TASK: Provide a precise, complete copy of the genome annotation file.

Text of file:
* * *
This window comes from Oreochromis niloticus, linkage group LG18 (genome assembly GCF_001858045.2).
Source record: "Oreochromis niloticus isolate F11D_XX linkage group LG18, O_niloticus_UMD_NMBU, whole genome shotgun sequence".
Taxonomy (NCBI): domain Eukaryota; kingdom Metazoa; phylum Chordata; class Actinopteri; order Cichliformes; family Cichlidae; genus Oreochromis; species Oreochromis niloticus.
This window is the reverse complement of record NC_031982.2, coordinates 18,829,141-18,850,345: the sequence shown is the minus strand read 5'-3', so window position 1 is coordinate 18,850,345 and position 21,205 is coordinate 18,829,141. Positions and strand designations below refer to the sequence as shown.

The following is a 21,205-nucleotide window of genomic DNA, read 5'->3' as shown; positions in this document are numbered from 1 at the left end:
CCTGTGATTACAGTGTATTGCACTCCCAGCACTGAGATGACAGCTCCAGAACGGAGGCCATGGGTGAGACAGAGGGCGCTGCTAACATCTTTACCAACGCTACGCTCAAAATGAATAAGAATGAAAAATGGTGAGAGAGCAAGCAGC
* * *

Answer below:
This window comes from Oreochromis niloticus, linkage group LG18 (genome assembly GCF_001858045.2).
Source record: "Oreochromis niloticus isolate F11D_XX linkage group LG18, O_niloticus_UMD_NMBU, whole genome shotgun sequence".
Taxonomy (NCBI): domain Eukaryota; kingdom Metazoa; phylum Chordata; class Actinopteri; order Cichliformes; family Cichlidae; genus Oreochromis; species Oreochromis niloticus.
This window is the reverse complement of record NC_031982.2, coordinates 18,829,141-18,850,345: the sequence shown is the minus strand read 5'-3', so window position 1 is coordinate 18,850,345 and position 21,205 is coordinate 18,829,141. Positions and strand designations below refer to the sequence as shown.

The following is a 21,205-nucleotide window of genomic DNA, read 5'->3' as shown; positions in this document are numbered from 1 at the left end:
CCTGTGATTACAGTGTATTGCACTCCCAGCACTGAGATGACAGCTCCAGAACGGAGGCCATGGGTGAGACAGAGGGCGCTGCTAACATCTTTACCAACGCTACGCTCAAAATGAATAAGAATGAAAAATGGTGAGAGAGCAAGCAGC